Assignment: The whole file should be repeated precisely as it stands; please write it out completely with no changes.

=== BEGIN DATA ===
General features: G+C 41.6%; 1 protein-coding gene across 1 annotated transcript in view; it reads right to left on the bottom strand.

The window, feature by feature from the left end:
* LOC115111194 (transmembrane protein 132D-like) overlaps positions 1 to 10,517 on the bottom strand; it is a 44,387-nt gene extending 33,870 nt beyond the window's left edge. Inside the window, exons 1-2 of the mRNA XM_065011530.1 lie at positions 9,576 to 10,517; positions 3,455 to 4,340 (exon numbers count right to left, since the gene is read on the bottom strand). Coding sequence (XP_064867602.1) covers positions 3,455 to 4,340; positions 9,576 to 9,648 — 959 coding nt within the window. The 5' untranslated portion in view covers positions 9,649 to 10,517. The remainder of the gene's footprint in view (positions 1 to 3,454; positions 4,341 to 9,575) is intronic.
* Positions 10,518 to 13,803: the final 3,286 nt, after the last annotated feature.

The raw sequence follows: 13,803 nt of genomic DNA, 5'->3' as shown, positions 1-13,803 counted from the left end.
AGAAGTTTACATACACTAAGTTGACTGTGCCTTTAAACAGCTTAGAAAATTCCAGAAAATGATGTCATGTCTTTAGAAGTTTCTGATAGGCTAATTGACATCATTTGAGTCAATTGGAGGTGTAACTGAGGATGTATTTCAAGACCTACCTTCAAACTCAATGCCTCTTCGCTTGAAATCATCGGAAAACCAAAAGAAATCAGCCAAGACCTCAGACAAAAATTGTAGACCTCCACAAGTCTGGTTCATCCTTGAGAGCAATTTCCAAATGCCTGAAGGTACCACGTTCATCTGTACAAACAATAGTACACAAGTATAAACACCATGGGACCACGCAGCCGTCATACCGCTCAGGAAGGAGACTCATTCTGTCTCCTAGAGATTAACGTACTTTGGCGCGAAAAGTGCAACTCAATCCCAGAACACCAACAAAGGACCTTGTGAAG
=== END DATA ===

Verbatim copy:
General features: G+C 41.6%; 1 protein-coding gene across 1 annotated transcript in view; it reads right to left on the bottom strand.

The window, feature by feature from the left end:
* LOC115111194 (transmembrane protein 132D-like) overlaps positions 1 to 10,517 on the bottom strand; it is a 44,387-nt gene extending 33,870 nt beyond the window's left edge. Inside the window, exons 1-2 of the mRNA XM_065011530.1 lie at positions 9,576 to 10,517; positions 3,455 to 4,340 (exon numbers count right to left, since the gene is read on the bottom strand). Coding sequence (XP_064867602.1) covers positions 3,455 to 4,340; positions 9,576 to 9,648 — 959 coding nt within the window. The 5' untranslated portion in view covers positions 9,649 to 10,517. The remainder of the gene's footprint in view (positions 1 to 3,454; positions 4,341 to 9,575) is intronic.
* Positions 10,518 to 13,803: the final 3,286 nt, after the last annotated feature.

The raw sequence follows: 13,803 nt of genomic DNA, 5'->3' as shown, positions 1-13,803 counted from the left end.
AGAAGTTTACATACACTAAGTTGACTGTGCCTTTAAACAGCTTAGAAAATTCCAGAAAATGATGTCATGTCTTTAGAAGTTTCTGATAGGCTAATTGACATCATTTGAGTCAATTGGAGGTGTAACTGAGGATGTATTTCAAGACCTACCTTCAAACTCAATGCCTCTTCGCTTGAAATCATCGGAAAACCAAAAGAAATCAGCCAAGACCTCAGACAAAAATTGTAGACCTCCACAAGTCTGGTTCATCCTTGAGAGCAATTTCCAAATGCCTGAAGGTACCACGTTCATCTGTACAAACAATAGTACACAAGTATAAACACCATGGGACCACGCAGCCGTCATACCGCTCAGGAAGGAGACTCATTCTGTCTCCTAGAGATTAACGTACTTTGGCGCGAAAAGTGCAACTCAATCCCAGAACACCAACAAAGGACCTTGTGAAG